The recent headlines in Canada have had me wondering about National Emergencies on this side of the line. I was very shocked to discover, in my initial search a Wikipedia page seventy plus entries long of national emergencies. When did these happen? Why didn’t I know about them?
Did you know it was a National Emergency that recently resulted in the transfer of all US-held assets of Da Afghanistan Bank to the Federal Reserve Bank of New York? Apparently it’s authorized by the International Emergency Economic Powers Act, and the National Emergencies Act, as well as some of the United States Code. This is only the most recent “National Emergency” that Wikipedia lists, there are plenty of others, going back as far as 1917. It’s not entirely clear how many are active- Wikipedia says 40, ABC News listed 31 back in 2017, either way, the answer is a lot. Canada only has one at the moment.
I’ve griped before, about the difficulty in keeping track of the sheer volume of laws and regulations in the United States- so in some sense, it isn’t a surprise that we have a number of laws concerning emergencies of which I was unaware.
After President trump declared a National Emergency in 2019 in order to build a wall along the southern border, the Brennan Center published some tables outlining the powers that a President has in the event of a national emergency and the laws that grant them.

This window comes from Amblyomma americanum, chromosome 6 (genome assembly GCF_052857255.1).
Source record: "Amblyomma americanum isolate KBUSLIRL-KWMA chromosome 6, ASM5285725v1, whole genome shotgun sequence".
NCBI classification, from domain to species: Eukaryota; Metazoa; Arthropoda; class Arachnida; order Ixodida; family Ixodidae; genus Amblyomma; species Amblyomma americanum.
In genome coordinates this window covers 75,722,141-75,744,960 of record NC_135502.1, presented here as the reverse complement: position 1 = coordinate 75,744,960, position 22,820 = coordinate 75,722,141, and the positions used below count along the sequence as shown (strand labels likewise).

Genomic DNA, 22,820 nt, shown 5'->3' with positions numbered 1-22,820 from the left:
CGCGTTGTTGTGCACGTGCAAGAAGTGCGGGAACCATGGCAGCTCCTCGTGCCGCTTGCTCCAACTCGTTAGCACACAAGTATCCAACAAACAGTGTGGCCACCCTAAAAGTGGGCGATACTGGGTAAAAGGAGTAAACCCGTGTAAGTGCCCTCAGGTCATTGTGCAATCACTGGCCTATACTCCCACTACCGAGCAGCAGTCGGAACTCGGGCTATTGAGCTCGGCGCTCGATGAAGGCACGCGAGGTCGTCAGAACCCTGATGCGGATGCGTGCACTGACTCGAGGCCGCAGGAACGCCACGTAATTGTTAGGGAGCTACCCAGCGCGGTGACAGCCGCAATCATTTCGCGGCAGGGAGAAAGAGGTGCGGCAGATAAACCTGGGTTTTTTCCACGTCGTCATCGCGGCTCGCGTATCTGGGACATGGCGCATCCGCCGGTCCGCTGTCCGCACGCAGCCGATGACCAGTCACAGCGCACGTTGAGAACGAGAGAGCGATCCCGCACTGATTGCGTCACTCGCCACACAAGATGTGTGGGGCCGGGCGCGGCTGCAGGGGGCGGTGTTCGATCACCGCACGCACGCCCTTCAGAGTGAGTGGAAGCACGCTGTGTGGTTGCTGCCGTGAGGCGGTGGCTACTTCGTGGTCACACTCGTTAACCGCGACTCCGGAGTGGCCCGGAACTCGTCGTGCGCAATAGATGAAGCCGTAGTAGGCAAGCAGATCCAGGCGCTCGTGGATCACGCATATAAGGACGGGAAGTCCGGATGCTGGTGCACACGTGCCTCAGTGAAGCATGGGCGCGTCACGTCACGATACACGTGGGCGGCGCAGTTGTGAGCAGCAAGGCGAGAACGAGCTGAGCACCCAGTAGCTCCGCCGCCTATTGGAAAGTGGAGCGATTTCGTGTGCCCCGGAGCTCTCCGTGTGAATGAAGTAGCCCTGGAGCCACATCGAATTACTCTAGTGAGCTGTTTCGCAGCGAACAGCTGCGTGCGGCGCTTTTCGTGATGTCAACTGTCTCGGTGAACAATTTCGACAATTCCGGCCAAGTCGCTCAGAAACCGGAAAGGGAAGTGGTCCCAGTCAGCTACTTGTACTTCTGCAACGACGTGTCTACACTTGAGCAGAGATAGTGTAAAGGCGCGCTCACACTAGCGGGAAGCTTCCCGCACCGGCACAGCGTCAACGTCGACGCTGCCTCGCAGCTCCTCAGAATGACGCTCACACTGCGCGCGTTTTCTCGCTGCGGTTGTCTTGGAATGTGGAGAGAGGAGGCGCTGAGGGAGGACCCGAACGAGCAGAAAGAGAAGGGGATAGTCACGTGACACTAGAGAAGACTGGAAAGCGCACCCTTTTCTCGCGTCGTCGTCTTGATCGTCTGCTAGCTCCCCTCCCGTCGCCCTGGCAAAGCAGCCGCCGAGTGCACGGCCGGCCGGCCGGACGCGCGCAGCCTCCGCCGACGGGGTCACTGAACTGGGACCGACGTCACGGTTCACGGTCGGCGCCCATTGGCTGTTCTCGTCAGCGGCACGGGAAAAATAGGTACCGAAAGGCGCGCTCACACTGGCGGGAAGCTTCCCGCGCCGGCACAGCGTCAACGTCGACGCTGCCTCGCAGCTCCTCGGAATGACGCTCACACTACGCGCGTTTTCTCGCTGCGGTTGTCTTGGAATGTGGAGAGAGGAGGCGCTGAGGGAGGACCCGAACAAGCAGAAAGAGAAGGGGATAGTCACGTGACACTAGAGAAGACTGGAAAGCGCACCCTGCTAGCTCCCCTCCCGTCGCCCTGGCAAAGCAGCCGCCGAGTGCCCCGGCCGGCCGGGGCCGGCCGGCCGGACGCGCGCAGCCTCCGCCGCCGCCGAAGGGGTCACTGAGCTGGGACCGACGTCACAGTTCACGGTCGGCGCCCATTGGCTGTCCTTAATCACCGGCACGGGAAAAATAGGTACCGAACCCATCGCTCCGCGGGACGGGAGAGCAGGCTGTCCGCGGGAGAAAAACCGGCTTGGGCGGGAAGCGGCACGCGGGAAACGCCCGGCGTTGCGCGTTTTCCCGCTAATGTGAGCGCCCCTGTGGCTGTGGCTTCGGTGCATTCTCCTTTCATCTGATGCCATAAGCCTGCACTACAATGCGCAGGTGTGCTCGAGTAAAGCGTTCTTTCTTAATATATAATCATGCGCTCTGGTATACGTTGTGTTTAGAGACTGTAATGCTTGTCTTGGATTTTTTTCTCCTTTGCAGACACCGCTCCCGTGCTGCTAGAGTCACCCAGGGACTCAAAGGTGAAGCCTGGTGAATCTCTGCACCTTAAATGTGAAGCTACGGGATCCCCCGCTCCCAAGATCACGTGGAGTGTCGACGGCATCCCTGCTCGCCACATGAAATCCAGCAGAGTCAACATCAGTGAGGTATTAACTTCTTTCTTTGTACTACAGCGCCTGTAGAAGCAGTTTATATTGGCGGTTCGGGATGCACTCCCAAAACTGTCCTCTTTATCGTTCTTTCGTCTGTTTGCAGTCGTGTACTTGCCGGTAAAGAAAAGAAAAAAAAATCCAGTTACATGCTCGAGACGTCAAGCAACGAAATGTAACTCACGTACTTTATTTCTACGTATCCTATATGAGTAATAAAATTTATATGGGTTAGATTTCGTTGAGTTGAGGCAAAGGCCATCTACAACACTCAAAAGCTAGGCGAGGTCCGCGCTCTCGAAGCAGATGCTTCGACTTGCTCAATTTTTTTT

Their list of Emergency Framework Statues includes:
- National Emergencies Act (1976)
- Public Health Service Act (1944)
- Robert T. Stafford Disaster Relief and Emergency Assistance Act (1988)
The Brennan Center identified 123 statutory powers that become available to the president when he declares a national emergency; Wikipedia suggests that 500 federal laws take effect when a National Emergency is declared.
Interesting, but where is a national emergency defined? What is it? In the United States, there is no legal definition for National Emergency. It isn’t defined explicitly by law, which means it falls into the confusing category of something defined by argument, precedent, court rulings, and such. The President can declare one, as can congress, and governors can petition the president to declare one.
So, with no clear definition to determine when a National Emergency Starts- perhaps we can at least find out when one ends?
In the National Emergencies Act the emergency ends when a law is passed by congress saying it ends, or when the president declares that it is ended. Also, Congress must, within six months, vote to determine whether the emergency will end. If no one ends it- it will end a year from when it began, unless the president says that it will continue.
How do we have so many? Because sitting presidents keep renewing them. We don’t place a lot of constraints on the declaration of National Emergency, but arguably we also don’t grant the sort of sweeping powers that the Canadian Emergency Act does.